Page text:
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In a perfect world Bust out the crystal ball for an idealistic look at the music industry in 2007

The dawn of another year gets me all misty eyed for a number of reasons.

First, to borrow a phrase from Keith Richards, I'm glad to be here; in fact, I'm glad to be anywhere!

Second, a new year's arrival, though it is really just an arbitrary acknowledgment of the calendar, brings out the optimist in me. I start believing things can and will change for the better. This is ridiculously naive, of course, since my optimism is directed toward the music industry, an entity Joni Mitchell once referred to, and I paraphrase, as a cesspool populated by vipers. (Nice one, Joan.)

But that little seed of hope remains, against all reason. Here are a few of my (wishful) predictions for the coming "year in pop."

10. Canadian troubadour Ron Sexsmith's gig inside the Buffalo Icon on Monday will be sold out, and his in-store appearance at New World Record at 5:30 p.m. that day will be packed with fans eager to celebrate the release of his gorgeous new album, "Time Being." This will send a message to Sexsmith, and the world that great melodies, thoughtful lyrics, strong musicianship and well-crafted recordings are still worth something, to someone, somewhere.

9. Pete Doherty, late of the Libertines and currently of the aptly named Babyshambles, will retire from music altogether, instead concentrating full time on heroin-chic photo-op moments with his pal, model Kate Moss. Doherty, after finally copping to the fact that he has no musical talent, will then be made an honorary judge for the 2007 "American Idol" competition.

8. Gwen Stefani will collaborate with producer of the moment Timbaland and husband Gavin Rossdale. Timbaland will sample elements of the "Fiddler on the Roof" soundtrack and fuse them with the best bits -- there aren't that many, after all -- from Rossdale's former band, Bush. Stefani, draped appropriately in gross amounts of bling, will then "rap" over the top of the whole mess. The resulting album will sell millions, and prove once and for all that modern recording technology can make anyone and anything sound like a "hit."

7. Thom Yorke will drop his solo career for the time being, and Radiohead will reconvene to make a record that reflects the zeitgeist as effectively as did its late-'90s magnum opus, "OK Computer." Fans of that album will then no longer be able to say, "Sure, I loved Radiohead -- back when they were good."

6. Rod Stewart and Elton John will join forces to record an album of songs made famous by Josh Groban. Clive Davis will underwrite the project, which will be called, imaginatively, "John-Stewart Sings Josh Groban." "Daily Show" host Jon Stewart will then sue the two multimillionaire has-beens and win a bundle.

5. The Dave Matthews Band will hire an instrumentalist familiar with the tenets of extended improvisation. Its 10-minute mid-song jams will no longer feel like long walks through the scorching desert, nary an oasis in sight. The fans won't notice, but Matthews will smile more often.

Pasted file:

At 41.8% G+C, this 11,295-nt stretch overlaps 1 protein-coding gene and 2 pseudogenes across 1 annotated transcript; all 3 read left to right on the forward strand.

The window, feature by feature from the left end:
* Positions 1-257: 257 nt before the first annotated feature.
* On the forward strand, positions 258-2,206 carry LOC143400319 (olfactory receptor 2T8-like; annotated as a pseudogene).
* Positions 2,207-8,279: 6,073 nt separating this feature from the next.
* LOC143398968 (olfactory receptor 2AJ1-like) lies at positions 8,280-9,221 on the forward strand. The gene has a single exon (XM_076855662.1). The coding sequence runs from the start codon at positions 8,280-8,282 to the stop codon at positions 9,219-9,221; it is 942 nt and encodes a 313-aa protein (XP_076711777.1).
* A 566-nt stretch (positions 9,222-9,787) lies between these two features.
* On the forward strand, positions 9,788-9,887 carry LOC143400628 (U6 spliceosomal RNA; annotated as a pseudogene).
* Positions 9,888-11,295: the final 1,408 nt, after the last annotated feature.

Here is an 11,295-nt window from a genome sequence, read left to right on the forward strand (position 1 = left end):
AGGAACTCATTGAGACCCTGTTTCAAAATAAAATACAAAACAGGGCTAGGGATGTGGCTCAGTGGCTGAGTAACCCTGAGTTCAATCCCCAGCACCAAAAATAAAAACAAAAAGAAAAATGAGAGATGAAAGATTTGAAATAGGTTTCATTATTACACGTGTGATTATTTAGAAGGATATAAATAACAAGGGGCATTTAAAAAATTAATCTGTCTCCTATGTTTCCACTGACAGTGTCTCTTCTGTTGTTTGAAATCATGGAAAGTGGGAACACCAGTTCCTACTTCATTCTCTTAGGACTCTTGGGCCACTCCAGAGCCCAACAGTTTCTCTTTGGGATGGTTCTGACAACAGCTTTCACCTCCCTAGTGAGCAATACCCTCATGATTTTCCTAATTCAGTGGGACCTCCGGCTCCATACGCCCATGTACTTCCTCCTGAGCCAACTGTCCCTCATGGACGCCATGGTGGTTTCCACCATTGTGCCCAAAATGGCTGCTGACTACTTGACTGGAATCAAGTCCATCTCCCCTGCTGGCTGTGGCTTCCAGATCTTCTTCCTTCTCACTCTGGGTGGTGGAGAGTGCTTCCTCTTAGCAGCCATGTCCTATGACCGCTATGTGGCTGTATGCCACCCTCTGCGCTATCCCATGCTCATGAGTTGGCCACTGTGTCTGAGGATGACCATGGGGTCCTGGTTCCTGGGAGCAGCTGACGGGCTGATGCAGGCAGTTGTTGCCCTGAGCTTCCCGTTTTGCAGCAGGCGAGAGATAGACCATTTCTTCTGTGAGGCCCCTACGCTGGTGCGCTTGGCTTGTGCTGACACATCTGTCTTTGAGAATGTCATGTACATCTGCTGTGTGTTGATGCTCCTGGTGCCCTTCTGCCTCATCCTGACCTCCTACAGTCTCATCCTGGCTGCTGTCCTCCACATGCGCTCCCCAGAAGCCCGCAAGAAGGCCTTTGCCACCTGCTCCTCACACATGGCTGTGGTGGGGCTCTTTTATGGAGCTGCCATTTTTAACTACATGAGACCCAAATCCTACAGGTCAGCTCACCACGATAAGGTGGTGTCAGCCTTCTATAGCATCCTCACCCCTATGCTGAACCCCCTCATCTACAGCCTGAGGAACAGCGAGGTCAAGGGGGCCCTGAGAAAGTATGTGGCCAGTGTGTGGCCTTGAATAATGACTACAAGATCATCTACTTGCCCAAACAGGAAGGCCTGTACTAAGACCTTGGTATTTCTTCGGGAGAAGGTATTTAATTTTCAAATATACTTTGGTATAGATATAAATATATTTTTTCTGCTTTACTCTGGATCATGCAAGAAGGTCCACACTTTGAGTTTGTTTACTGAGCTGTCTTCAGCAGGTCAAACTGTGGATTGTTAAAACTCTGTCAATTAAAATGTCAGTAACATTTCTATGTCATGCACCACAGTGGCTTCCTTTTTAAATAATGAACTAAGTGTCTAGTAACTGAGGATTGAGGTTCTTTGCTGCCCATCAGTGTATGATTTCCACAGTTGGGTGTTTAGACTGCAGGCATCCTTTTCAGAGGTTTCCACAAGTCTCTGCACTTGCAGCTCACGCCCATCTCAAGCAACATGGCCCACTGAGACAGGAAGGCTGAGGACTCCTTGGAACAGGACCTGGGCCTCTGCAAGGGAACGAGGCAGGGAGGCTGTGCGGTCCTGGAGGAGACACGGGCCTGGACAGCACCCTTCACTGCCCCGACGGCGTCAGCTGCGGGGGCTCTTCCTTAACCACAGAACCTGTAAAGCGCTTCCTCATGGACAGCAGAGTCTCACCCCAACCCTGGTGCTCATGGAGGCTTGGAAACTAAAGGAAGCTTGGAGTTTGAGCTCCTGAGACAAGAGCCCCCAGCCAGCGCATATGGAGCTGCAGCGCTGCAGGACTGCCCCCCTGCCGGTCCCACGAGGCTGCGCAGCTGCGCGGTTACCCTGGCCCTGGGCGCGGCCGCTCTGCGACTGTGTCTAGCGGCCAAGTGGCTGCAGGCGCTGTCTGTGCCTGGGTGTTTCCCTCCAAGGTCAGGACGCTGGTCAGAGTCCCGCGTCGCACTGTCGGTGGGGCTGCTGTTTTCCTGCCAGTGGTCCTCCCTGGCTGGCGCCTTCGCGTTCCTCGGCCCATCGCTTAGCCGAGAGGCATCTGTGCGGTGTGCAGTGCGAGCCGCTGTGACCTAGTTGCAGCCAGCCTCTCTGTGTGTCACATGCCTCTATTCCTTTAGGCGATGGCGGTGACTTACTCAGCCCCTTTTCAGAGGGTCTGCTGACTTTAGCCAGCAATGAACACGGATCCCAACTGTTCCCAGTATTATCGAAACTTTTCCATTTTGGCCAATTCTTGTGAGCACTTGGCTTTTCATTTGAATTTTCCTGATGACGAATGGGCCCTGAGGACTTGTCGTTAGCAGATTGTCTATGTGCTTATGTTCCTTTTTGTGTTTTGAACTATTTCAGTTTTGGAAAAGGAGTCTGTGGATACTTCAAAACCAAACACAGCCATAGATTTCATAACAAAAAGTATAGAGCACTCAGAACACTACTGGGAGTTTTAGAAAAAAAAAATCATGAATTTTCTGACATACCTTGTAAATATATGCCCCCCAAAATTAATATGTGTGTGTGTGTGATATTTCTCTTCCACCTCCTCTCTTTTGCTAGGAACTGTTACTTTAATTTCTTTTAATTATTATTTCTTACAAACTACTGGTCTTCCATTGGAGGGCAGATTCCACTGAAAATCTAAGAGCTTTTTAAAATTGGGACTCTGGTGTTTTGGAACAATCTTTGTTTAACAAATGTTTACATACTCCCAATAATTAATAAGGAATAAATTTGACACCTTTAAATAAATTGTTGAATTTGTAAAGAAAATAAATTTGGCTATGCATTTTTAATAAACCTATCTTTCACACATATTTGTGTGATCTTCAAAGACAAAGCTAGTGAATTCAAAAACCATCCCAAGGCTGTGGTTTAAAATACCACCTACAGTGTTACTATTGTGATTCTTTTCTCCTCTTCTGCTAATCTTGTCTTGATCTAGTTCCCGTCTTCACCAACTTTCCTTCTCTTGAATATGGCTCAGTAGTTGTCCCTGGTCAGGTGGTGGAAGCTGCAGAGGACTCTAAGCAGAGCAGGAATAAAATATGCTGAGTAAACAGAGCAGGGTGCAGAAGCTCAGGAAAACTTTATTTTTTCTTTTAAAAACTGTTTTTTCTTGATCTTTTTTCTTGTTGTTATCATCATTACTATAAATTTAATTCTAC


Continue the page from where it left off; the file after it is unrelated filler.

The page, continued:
4. Big-name headliners and up-and-coming buzz artists will no longer skip over Buffalo as they journey between Toronto and Cleveland. Grown men who've spent decades waiting for Buffalo to become a primary concert market will weep openly.

3. Madonna will retire and open an organic foods store/yoga shop in London. On the same day, David Lee Roth will rejoin Van Halen. The band will go on tour and party like it's 1984. The planets will temporarily realign. Jack Daniels' stock value will skyrocket.

2. According to music industry research outfit Coolfer (, the 2006 numbers make it plain that the CD is still the dominant mode of music dissemination. Last year, digital sales constituted 5.5 percent of all album sales, while CD sales claimed 94.1 percent. Sales of new releases dropped 7 percent between 2005 and 2006, while catalog sales -- that's the "old" stuff, the music you're being trained to forget about so that the industry can continue to crank out an ever-increasing amount of "next big things" -- stayed the same, and reissues and albums more than three years old sold more than they did last year.

This proves two points. One, digital downloading has not killed the concept of "the album," nor has it replaced the hard CD as the mode of choice. And two, consumers aren't necessarily enthralled with the "new" music they're being offered and continue to dig into the past for something they aren't getting now. In 2007, this trend will continue.

1. According to a study by InsightExpress published by the Digital Media Association (and recently mentioned on Rolling Stone magazine's Web site), digital music consumers listen to more music, purchase more music, go to more concerts and talk about music more often with others than they did before they became digital music consumers. In 2007, the music industry will finally realize that digital downloading is actually a good thing and will begin behaving accordingly. This means they'll stop putting ridiculous budgets behind recording projects that aren't worth the plastic they're burned on and start treating pop music as an art form with a broad and lasting appeal to consumers who don't necessarily fit neatly into "target markets." Amen.


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